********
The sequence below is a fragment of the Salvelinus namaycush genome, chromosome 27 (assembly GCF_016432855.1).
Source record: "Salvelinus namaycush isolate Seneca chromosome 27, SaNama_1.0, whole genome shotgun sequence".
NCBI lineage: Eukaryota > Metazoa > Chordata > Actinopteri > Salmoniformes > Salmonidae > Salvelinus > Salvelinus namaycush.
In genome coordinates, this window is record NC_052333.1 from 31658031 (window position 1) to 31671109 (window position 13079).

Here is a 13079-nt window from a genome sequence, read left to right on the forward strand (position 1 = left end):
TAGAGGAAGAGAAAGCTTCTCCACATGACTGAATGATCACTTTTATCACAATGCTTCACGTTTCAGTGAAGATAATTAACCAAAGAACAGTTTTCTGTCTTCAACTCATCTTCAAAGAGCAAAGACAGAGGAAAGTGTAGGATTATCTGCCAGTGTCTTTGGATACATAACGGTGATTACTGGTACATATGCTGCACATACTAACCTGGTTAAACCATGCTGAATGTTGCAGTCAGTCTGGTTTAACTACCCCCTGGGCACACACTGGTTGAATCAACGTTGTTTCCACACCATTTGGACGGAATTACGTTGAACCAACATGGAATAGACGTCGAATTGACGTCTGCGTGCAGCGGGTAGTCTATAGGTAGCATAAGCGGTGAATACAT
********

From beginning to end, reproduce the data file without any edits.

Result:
The sequence below is a fragment of the Salvelinus namaycush genome, chromosome 27 (assembly GCF_016432855.1).
Source record: "Salvelinus namaycush isolate Seneca chromosome 27, SaNama_1.0, whole genome shotgun sequence".
NCBI lineage: Eukaryota > Metazoa > Chordata > Actinopteri > Salmoniformes > Salmonidae > Salvelinus > Salvelinus namaycush.
In genome coordinates, this window is record NC_052333.1 from 31658031 (window position 1) to 31671109 (window position 13079).

Here is a 13079-nt window from a genome sequence, read left to right on the forward strand (position 1 = left end):
TAGAGGAAGAGAAAGCTTCTCCACATGACTGAATGATCACTTTTATCACAATGCTTCACGTTTCAGTGAAGATAATTAACCAAAGAACAGTTTTCTGTCTTCAACTCATCTTCAAAGAGCAAAGACAGAGGAAAGTGTAGGATTATCTGCCAGTGTCTTTGGATACATAACGGTGATTACTGGTACATATGCTGCACATACTAACCTGGTTAAACCATGCTGAATGTTGCAGTCAGTCTGGTTTAACTACCCCCTGGGCACACACTGGTTGAATCAACGTTGTTTCCACACCATTTGGACGGAATTACGTTGAACCAACATGGAATAGACGTCGAATTGACGTCTGCGTGCAGCGGGTAGTCTATAGGTAGCATAAGCGGTGAATACAT